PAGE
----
Financial Promise for the Poor: How Groups Build Microsavings

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Kim Wilson, Malcolm Harper, Matthew Griffith
Kumarian Press, 2010 - Political Science - 242 pages
2 Reviews
* Balanced assessment of recent savings-led programs in microfinance
* Contributors include wide range of scholars and practitioners

The entry of the private sector into financial services for the poor is a relatively new development, but already the glossy promises of credit-led microfinance are facing scrutiny from the development community. Policymakers and economists have begun picking through the hype of microfinance to identify where and how top-down loans might fit into broader human development efforts. To many, the answer involves shifting focus to another financial service: savings. Serving as a strong and perhaps more effective tool than microcredit, microsavings is quickly becoming a lauded poverty-alleviation tool.

Contributors to Financial Promise for the Poor cover current innovations in microsavings happening around the world. They describe how savings group members in the developing world are avoiding many of the financial liabilities and debt of other microfinance programs while gaining skills and finding opportunities in collective enterprise. The turn from credit to savings speaks to the growing empowerment of individuals and communities as they break the bonds of indebtedness and find their own paths to financial security.
  

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Review: Financial Promise for the Poor: How Groups Build Microsavings

User Review  - Jennifer Kern - Goodreads

“Provides a useful overview of the current state of practice in an expanding field of approaches that is promoting the savings-led model. It usefully highlight the key questions and issues that this field is currently discussing.” - Enterprise Development and Microfinance Read full review

Review: Financial Promise for the Poor: How Groups Build Microsavings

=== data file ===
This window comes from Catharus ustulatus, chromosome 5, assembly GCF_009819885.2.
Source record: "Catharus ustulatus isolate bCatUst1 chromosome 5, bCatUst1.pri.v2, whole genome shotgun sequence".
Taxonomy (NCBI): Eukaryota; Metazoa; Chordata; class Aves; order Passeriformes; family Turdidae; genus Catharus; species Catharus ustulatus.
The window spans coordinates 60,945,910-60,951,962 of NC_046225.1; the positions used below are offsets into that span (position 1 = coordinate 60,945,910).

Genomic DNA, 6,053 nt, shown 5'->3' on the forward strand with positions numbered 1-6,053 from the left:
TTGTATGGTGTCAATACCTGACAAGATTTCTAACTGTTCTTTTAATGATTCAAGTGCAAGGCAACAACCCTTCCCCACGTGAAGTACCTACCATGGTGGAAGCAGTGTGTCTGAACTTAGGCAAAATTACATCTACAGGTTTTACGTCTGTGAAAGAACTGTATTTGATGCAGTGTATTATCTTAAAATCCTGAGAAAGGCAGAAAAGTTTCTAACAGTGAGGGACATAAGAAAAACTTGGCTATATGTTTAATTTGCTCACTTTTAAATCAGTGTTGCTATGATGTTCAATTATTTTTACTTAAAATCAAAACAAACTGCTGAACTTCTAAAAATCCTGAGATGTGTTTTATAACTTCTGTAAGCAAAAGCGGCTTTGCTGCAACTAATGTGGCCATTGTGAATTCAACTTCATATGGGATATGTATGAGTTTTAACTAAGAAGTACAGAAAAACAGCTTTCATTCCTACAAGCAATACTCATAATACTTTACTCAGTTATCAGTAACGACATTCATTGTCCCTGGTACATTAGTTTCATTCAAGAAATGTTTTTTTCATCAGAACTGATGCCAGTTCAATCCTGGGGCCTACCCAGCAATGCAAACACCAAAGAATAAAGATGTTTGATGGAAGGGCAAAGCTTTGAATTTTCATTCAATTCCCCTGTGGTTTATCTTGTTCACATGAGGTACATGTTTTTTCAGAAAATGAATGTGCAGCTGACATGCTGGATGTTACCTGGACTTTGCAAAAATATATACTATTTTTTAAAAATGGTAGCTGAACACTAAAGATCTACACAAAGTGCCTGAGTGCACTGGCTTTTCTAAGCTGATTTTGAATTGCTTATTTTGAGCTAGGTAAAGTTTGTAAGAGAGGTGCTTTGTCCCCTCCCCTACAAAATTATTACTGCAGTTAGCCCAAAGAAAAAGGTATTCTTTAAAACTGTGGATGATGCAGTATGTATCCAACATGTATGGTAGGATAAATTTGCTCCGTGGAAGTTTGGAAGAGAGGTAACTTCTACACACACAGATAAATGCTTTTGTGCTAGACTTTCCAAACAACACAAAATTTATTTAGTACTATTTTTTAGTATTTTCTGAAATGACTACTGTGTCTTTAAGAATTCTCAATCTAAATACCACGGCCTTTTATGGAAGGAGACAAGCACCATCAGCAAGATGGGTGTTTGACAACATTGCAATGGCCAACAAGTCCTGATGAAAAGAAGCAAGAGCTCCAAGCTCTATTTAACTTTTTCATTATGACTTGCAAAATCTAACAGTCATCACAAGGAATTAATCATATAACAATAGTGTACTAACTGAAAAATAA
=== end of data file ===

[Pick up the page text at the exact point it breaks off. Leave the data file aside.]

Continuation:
User Review  - Tinea - Goodreads

This is a collection of case studies of different group microsavings development projects around the world by CARE, Oxfam, CRS, and others, assessing methodology and making general recommendations for this kind of project. For practitioners. See also Savings Groups at the Frontier. Read full review

Contents

PART
15
DhukutiA Real Treasure
23
From SelfHelp Groups to Village Financial
29
On an Informal Frontier
39
Illustrations
47
PART 2
53
Saving Cash and Saving the Herd
75
Informal GroupBased Savings Services
85
Savings group member in Bamyan Province Afghanistan
142
Womens Empowerment through Literacy
145
Savings Groups and Village Development
155
A Snapshot of Oxfams Saving for Change
167
Doris Dvube a savingsgroup member in Nzameya Swazi
174
PART 5
175
Pushing the Rich Worlds Debt Crisis
189
More Better Cheaper
199

PART 3
97
Retrofitting an Agricultural Program with
109
Virtual Staff
115
The Green Box
129
Adapting the Bachat Committee
139
The Box and the Ark
207
Conclusion
215
Contributors
225
Index
231
Copyright

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About the author (2010)

Kim Wilson is a lecturer at The Fletcher School and a Fellow with the Center for Emerging Market Enterprises and the Feinstein International Center at Tufts University. Spending time in India beginning in 2001 through 2005, Professor Wilson worked closely with savings groups, connecting them to banks with a particular focus on tribal areas. She has worked for Catholic Relief Services heading their Microfinance Unit, and in that tenure, spearheaded CRS' shift from focusing on credit to the poor to savings of the poor. Professor Wilson has consulted for many international agencies in savings and credit. Previously, she was in the private sector, occupying senior management positions in finance and franchising.

Malcolm Harper taught at Cranfield School of Management until 1995, and since then has worked mainly in India. He has published on enterprise development and microfinance. He was Chairman of Basix Finance from 1996 until 2006, and is Chairman of M-CRIL, the microfinance credit rating agency and business development, and author of numerous books and articles. He is the co-editor of What's Wrong with Microfinance? (Practical Action, 2007).

Matthew Griffith is an independent consultant focusing on community finance and livelihoods. He has worked with marginalized communities in Russia, the United States and Ethiopia. Most recently, he worked with the Feinstein International Center at Tufts University on a project focusing on the financial resilience of disaster-affected populations. He received a Masters from the Fletcher School of Law and Diplomacy.

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